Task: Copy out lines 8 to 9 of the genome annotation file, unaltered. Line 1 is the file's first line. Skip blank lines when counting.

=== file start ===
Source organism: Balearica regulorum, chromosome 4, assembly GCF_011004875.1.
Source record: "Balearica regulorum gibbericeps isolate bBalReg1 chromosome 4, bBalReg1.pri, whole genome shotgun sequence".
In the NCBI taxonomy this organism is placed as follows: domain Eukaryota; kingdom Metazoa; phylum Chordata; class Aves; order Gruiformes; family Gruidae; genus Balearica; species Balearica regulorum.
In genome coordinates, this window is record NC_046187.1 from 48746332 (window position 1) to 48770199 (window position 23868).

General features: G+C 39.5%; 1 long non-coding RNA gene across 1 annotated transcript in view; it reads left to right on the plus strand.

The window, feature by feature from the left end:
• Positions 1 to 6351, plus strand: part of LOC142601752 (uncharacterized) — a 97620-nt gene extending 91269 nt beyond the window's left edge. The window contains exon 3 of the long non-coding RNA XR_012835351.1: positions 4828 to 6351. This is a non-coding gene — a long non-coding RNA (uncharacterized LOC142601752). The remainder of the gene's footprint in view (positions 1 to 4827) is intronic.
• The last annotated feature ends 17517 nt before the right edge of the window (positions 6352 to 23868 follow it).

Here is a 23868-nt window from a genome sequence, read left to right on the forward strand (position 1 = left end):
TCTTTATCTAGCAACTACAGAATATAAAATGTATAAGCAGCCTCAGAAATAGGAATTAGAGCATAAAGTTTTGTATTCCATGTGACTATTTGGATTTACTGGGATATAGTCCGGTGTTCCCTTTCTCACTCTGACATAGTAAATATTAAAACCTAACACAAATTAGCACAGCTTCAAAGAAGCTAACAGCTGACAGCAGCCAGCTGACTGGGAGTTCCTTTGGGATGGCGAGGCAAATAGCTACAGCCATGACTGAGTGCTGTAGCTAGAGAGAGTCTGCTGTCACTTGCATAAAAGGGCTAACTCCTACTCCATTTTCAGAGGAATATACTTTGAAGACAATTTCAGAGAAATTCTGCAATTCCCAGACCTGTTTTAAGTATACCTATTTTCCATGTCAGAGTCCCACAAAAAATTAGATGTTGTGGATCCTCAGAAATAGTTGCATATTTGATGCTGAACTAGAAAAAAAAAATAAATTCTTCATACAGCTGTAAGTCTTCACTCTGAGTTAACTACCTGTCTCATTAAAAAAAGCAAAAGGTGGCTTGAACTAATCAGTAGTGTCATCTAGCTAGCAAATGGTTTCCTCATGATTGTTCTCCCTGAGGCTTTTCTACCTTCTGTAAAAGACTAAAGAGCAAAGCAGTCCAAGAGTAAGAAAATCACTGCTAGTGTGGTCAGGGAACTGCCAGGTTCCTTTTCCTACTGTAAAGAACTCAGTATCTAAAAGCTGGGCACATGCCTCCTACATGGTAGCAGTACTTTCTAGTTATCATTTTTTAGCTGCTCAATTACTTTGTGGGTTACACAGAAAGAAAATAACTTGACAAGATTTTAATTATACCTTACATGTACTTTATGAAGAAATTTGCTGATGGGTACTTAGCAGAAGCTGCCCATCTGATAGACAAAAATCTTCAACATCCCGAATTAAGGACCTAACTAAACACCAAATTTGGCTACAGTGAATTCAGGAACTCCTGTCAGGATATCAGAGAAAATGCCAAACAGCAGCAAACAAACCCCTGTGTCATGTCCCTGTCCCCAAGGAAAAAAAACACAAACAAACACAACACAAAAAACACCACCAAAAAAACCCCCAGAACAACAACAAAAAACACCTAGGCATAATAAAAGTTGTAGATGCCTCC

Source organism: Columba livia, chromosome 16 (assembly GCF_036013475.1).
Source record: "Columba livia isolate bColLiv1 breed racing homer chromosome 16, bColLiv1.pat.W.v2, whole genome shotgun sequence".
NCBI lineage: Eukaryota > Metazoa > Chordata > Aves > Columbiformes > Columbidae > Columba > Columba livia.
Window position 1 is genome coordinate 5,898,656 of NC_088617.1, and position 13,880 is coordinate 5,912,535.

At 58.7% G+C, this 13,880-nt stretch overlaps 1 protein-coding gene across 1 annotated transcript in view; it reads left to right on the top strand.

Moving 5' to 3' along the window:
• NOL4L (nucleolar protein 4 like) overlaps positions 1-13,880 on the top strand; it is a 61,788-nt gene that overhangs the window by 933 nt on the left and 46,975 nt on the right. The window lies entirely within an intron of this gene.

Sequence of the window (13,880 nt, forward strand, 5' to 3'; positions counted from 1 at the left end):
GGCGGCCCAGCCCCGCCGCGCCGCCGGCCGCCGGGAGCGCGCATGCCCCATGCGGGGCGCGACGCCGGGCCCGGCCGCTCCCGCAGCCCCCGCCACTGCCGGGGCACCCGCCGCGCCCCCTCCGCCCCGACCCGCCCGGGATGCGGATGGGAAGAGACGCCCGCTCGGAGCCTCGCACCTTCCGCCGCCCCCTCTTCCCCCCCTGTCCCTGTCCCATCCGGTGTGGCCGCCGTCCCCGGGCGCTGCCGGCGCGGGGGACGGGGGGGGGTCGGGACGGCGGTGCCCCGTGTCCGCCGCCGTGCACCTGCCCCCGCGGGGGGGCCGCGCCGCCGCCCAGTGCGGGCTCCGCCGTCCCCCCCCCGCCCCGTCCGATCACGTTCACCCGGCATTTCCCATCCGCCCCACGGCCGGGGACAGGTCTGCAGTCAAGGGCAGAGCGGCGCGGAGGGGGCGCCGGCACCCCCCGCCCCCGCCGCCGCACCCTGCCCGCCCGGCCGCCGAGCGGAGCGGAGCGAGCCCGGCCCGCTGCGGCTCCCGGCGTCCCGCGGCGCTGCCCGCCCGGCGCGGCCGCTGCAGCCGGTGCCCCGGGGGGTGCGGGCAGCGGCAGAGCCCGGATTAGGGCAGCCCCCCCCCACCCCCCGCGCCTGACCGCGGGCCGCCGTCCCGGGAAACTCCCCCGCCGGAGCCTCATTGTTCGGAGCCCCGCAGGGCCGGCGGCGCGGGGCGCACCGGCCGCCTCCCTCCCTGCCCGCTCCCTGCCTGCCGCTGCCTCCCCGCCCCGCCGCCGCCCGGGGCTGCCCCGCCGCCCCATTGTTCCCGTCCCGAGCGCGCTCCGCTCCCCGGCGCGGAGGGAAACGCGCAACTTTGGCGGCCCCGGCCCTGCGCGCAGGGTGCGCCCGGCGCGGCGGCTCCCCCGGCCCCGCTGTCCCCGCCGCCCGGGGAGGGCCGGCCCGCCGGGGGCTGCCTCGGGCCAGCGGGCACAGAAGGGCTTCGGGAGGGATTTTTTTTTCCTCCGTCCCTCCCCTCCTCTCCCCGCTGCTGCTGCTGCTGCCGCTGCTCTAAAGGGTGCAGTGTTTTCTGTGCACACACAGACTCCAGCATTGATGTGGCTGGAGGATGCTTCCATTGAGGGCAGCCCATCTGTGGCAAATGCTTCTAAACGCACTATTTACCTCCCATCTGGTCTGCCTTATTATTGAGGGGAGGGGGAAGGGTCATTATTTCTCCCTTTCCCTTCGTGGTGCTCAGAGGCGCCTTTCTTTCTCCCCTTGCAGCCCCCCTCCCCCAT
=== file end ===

• The last annotated feature ends 17517 nt before the right edge of the window (positions 6352 to 23868 follow it).

Here is a 23868-nt window from a genome sequence, read left to right on the forward strand (position 1 = left end):